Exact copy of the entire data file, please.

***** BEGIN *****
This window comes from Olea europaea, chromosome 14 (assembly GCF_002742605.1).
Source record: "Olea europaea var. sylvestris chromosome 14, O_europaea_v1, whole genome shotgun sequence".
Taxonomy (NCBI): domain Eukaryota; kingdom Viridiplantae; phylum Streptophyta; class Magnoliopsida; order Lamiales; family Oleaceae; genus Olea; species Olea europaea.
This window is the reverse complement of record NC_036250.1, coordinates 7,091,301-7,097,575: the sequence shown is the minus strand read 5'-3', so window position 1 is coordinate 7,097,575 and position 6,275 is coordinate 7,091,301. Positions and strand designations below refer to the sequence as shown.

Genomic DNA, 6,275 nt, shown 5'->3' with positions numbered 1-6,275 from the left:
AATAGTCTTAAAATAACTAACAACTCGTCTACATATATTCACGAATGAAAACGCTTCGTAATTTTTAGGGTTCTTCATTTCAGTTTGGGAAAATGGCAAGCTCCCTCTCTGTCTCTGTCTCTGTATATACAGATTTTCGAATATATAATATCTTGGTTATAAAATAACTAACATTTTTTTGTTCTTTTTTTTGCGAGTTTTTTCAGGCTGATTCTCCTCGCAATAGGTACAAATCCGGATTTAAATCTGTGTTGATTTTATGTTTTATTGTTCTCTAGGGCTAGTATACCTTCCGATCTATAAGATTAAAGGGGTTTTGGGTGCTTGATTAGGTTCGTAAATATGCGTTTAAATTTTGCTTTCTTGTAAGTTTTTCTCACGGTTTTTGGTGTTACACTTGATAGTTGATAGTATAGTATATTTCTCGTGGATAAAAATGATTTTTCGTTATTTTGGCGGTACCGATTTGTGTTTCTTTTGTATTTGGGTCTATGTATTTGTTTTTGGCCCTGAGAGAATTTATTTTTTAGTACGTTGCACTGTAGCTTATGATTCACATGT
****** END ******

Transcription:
This window comes from Olea europaea, chromosome 14 (assembly GCF_002742605.1).
Source record: "Olea europaea var. sylvestris chromosome 14, O_europaea_v1, whole genome shotgun sequence".
Taxonomy (NCBI): domain Eukaryota; kingdom Viridiplantae; phylum Streptophyta; class Magnoliopsida; order Lamiales; family Oleaceae; genus Olea; species Olea europaea.
This window is the reverse complement of record NC_036250.1, coordinates 7,091,301-7,097,575: the sequence shown is the minus strand read 5'-3', so window position 1 is coordinate 7,097,575 and position 6,275 is coordinate 7,091,301. Positions and strand designations below refer to the sequence as shown.

Genomic DNA, 6,275 nt, shown 5'->3' with positions numbered 1-6,275 from the left:
AATAGTCTTAAAATAACTAACAACTCGTCTACATATATTCACGAATGAAAACGCTTCGTAATTTTTAGGGTTCTTCATTTCAGTTTGGGAAAATGGCAAGCTCCCTCTCTGTCTCTGTCTCTGTATATACAGATTTTCGAATATATAATATCTTGGTTATAAAATAACTAACATTTTTTTGTTCTTTTTTTTGCGAGTTTTTTCAGGCTGATTCTCCTCGCAATAGGTACAAATCCGGATTTAAATCTGTGTTGATTTTATGTTTTATTGTTCTCTAGGGCTAGTATACCTTCCGATCTATAAGATTAAAGGGGTTTTGGGTGCTTGATTAGGTTCGTAAATATGCGTTTAAATTTTGCTTTCTTGTAAGTTTTTCTCACGGTTTTTGGTGTTACACTTGATAGTTGATAGTATAGTATATTTCTCGTGGATAAAAATGATTTTTCGTTATTTTGGCGGTACCGATTTGTGTTTCTTTTGTATTTGGGTCTATGTATTTGTTTTTGGCCCTGAGAGAATTTATTTTTTAGTACGTTGCACTGTAGCTTATGATTCACATGT